Question about 1996 Oldsmobile Cutlass Ciera
Power steering is leaking somewhere cant find it
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Posted on Jan 02, 2017
Head gasket. The reason for the cold then hot readings is the cooling system is getting gas bound by exhaust gases. A simple intake leak would just make you loose fluid, but wouldn't cause the other symptoms until the coolant was very low. Which leads me to, is the coolant full? The head gasket most of the time will not leak coolant into the oil, but instead coolant will go into the combustion chamber, and exhaust gasses will go into the coolant. You don't see any white smoke until the leak gets extreme. Then shortly after that the engine hydro locks from too much coolant in the combustion chamber. There is a tester that will test your coolant for CO gas. That is the proof of a head gasket leak.
Posted on Feb 09, 2009
SOURCE: power steering rack leaking
If it's coming from the rack, check the rubber boots from the rack to the inner tie rods, and if they are soaked with fluid, you will need a new rack, or keep adding fluid to the pump as needed.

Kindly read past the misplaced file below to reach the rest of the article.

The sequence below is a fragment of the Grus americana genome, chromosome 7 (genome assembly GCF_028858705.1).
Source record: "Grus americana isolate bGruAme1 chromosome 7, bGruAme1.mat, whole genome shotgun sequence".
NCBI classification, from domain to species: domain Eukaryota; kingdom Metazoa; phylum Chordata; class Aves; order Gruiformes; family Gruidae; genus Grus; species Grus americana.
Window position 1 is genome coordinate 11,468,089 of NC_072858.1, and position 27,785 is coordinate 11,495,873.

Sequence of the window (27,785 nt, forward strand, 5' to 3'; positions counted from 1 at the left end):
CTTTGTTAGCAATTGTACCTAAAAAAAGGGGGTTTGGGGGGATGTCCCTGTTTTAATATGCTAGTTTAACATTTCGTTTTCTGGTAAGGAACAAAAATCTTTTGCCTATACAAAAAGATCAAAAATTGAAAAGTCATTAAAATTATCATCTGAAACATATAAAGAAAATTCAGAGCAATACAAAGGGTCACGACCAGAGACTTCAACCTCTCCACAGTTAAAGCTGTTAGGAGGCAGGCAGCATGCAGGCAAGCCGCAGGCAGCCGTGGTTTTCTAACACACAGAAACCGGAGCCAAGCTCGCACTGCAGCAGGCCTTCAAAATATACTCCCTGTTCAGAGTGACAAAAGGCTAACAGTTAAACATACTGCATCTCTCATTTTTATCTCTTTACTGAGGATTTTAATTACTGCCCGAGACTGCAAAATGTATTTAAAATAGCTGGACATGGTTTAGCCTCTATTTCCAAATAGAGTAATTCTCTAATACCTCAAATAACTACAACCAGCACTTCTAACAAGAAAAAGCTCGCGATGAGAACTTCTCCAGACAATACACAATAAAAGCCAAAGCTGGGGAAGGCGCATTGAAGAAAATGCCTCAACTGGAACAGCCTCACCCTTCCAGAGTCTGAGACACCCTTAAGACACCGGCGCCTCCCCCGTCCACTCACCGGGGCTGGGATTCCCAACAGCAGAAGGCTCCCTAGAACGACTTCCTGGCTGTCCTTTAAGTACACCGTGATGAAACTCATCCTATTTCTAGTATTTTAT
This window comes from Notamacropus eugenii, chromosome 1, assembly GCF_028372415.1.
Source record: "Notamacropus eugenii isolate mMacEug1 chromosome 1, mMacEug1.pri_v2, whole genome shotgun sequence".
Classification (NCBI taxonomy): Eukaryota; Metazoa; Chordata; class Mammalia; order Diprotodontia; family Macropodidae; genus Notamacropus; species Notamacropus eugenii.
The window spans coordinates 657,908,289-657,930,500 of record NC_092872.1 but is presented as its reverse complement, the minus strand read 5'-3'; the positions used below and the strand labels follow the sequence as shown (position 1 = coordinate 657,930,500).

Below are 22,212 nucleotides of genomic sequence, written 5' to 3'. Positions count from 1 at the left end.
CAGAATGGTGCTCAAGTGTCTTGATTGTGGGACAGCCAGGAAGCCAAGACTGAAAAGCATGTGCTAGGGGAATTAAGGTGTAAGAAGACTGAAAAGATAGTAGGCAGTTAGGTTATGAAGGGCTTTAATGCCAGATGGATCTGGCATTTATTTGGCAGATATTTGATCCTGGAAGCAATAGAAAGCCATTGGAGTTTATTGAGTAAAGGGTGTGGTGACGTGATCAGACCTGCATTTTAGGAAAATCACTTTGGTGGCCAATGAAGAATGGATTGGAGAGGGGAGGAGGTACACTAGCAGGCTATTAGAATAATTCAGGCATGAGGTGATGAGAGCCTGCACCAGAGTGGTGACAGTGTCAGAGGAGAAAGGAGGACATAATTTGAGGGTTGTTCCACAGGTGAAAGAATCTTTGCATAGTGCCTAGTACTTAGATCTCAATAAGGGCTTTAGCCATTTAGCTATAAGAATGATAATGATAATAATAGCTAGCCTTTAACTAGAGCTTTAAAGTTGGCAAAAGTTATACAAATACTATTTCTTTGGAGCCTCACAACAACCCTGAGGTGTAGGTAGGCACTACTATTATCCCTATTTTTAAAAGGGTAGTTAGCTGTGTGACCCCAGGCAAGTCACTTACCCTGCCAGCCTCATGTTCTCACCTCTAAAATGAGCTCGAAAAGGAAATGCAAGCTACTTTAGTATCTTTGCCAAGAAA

Hope this helps!
Posted on Dec 17, 2008
The most obvious places are the Power steering rack itself - at each end, and the hoses that are attatched to it.
A leak at the pump is easily spotted.
Hoses are cheaper to replace than seals on the rack (which may require a new unit)
Posted on Feb 04, 2009
If the pressure hose has a hole in it you will never stop the leak because the fluid can reach 2500 psi. You will have to replace the hose. If the leak is at a fitting you can most likely replace the "o"-ring or washer . Hope this helps.
Posted on Feb 17, 2009
A code P0122 may mean that one or more of the following has happened:
If there are symptoms such as the engine is stumbling or hesitating, check all wiring and connectors that lead to the cylinders (i.e. spark plugs). Depending on how long the ignition components have been in the car, it may be a good idea to replace them as part of your regular maintenance schedule. I would suggest spark plugs, spark plug wires, distributor cap, and rotor (if applicable). Otherwise, check the coils (a.k.a. coil packs). In some cases, the catalytic converter has gone bad. If you smell rotten eggs in the exhaust, your cat converter needs to be replaced. I've also heard in other cases the problems were faulty fuel injectors.
Random misfires that jump around from one cylinder to another (read: P030x codes) also will set a P0300 code. The underlying cause is often a lean fuel condition, which may be due to a vacuum leak
in the intake manifold or unmetered air getting past the airflow sensor, or an EGR valve that is stuck open.
Posted on Feb 16, 2010
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